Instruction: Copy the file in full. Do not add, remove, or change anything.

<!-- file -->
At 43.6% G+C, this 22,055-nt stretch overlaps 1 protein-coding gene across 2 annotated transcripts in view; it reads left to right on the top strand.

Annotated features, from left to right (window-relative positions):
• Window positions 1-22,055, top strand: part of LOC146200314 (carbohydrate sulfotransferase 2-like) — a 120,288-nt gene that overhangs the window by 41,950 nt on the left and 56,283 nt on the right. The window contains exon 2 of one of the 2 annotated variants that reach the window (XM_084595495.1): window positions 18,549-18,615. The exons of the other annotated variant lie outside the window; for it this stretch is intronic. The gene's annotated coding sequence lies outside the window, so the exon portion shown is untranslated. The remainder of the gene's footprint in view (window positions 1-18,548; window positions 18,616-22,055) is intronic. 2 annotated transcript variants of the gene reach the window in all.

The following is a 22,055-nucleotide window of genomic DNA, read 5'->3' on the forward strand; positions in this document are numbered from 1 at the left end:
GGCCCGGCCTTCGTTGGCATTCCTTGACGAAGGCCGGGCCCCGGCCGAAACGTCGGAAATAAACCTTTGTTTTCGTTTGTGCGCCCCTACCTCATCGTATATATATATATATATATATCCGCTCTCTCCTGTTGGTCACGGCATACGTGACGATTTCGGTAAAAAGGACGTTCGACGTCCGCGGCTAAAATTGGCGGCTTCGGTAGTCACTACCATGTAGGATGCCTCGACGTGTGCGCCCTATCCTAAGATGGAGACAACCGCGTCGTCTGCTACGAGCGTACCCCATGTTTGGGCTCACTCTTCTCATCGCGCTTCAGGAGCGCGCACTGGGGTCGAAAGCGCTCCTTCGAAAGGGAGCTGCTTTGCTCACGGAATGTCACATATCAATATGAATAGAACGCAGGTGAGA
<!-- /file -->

At 43.6% G+C, this 22,055-nt stretch overlaps 1 protein-coding gene across 2 annotated transcripts in view; it reads left to right on the top strand.

Annotated features, from left to right (window-relative positions):
• Window positions 1-22,055, top strand: part of LOC146200314 (carbohydrate sulfotransferase 2-like) — a 120,288-nt gene that overhangs the window by 41,950 nt on the left and 56,283 nt on the right. The window contains exon 2 of one of the 2 annotated variants that reach the window (XM_084595495.1): window positions 18,549-18,615. The exons of the other annotated variant lie outside the window; for it this stretch is intronic. The gene's annotated coding sequence lies outside the window, so the exon portion shown is untranslated. The remainder of the gene's footprint in view (window positions 1-18,548; window positions 18,616-22,055) is intronic. 2 annotated transcript variants of the gene reach the window in all.

The following is a 22,055-nucleotide window of genomic DNA, read 5'->3' on the forward strand; positions in this document are numbered from 1 at the left end:
GGCCCGGCCTTCGTTGGCATTCCTTGACGAAGGCCGGGCCCCGGCCGAAACGTCGGAAATAAACCTTTGTTTTCGTTTGTGCGCCCCTACCTCATCGTATATATATATATATATATATCCGCTCTCTCCTGTTGGTCACGGCATACGTGACGATTTCGGTAAAAAGGACGTTCGACGTCCGCGGCTAAAATTGGCGGCTTCGGTAGTCACTACCATGTAGGATGCCTCGACGTGTGCGCCCTATCCTAAGATGGAGACAACCGCGTCGTCTGCTACGAGCGTACCCCATGTTTGGGCTCACTCTTCTCATCGCGCTTCAGGAGCGCGCACTGGGGTCGAAAGCGCTCCTTCGAAAGGGAGCTGCTTTGCTCACGGAATGTCACATATCAATATGAATAGAACGCAGGTGAGA